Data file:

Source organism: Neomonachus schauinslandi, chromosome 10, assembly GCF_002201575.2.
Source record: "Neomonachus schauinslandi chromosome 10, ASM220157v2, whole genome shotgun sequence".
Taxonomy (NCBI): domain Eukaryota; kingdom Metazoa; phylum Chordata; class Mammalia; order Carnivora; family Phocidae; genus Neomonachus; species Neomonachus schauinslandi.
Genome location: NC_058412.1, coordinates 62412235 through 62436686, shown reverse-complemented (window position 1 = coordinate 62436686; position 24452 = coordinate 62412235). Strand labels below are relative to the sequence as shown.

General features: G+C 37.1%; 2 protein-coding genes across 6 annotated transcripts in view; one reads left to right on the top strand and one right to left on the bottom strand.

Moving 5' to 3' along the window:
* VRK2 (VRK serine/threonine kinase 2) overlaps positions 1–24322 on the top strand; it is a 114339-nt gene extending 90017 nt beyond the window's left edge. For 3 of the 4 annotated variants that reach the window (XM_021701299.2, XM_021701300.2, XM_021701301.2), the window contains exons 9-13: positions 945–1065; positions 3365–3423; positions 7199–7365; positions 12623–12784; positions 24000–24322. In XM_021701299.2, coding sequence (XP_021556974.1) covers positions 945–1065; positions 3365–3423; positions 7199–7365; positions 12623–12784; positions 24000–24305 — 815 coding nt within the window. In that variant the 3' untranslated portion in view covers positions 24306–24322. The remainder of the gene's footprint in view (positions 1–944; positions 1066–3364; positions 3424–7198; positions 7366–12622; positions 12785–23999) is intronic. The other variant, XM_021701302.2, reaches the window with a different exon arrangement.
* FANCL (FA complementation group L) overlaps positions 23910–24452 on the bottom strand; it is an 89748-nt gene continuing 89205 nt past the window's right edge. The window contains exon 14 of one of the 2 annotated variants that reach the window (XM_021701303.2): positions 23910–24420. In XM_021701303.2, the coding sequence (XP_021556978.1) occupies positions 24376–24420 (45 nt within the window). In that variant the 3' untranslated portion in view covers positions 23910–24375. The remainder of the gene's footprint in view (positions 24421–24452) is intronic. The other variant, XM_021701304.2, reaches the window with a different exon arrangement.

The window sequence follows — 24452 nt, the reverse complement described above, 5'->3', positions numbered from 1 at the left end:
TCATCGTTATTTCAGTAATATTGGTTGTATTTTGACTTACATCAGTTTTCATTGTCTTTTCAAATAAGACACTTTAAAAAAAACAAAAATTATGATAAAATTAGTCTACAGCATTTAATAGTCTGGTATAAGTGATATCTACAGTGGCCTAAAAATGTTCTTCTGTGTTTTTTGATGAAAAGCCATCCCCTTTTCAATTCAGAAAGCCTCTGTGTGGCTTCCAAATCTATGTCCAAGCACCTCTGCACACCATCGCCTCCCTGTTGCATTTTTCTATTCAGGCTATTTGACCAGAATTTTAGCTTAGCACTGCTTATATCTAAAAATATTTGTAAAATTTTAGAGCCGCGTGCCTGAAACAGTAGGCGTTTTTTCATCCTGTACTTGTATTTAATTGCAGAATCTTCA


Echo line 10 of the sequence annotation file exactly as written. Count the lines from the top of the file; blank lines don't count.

TCATCGTTATTTCAGTAATATTGGTTGTATTTTGACTTACATCAGTTTTCATTGTCTTTTCAAATAAGACACTTTAAAAAAAACAAAAATTATGATAAAATTAGTCTACAGCATTTAATAGTCTGGTATAAGTGATATCTACAGTGGCCTAAAAATGTTCTTCTGTGTTTTTTGATGAAAAGCCATCCCCTTTTCAATTCAGAAAGCCTCTGTGTGGCTTCCAAATCTATGTCCAAGCACCTCTGCACACCATCGCCTCCCTGTTGCATTTTTCTATTCAGGCTATTTGACCAGAATTTTAGCTTAGCACTGCTTATATCTAAAAATATTTGTAAAATTTTAGAGCCGCGTGCCTGAAACAGTAGGCGTTTTTTCATCCTGTACTTGTATTTAATTGCAGAATCTTCA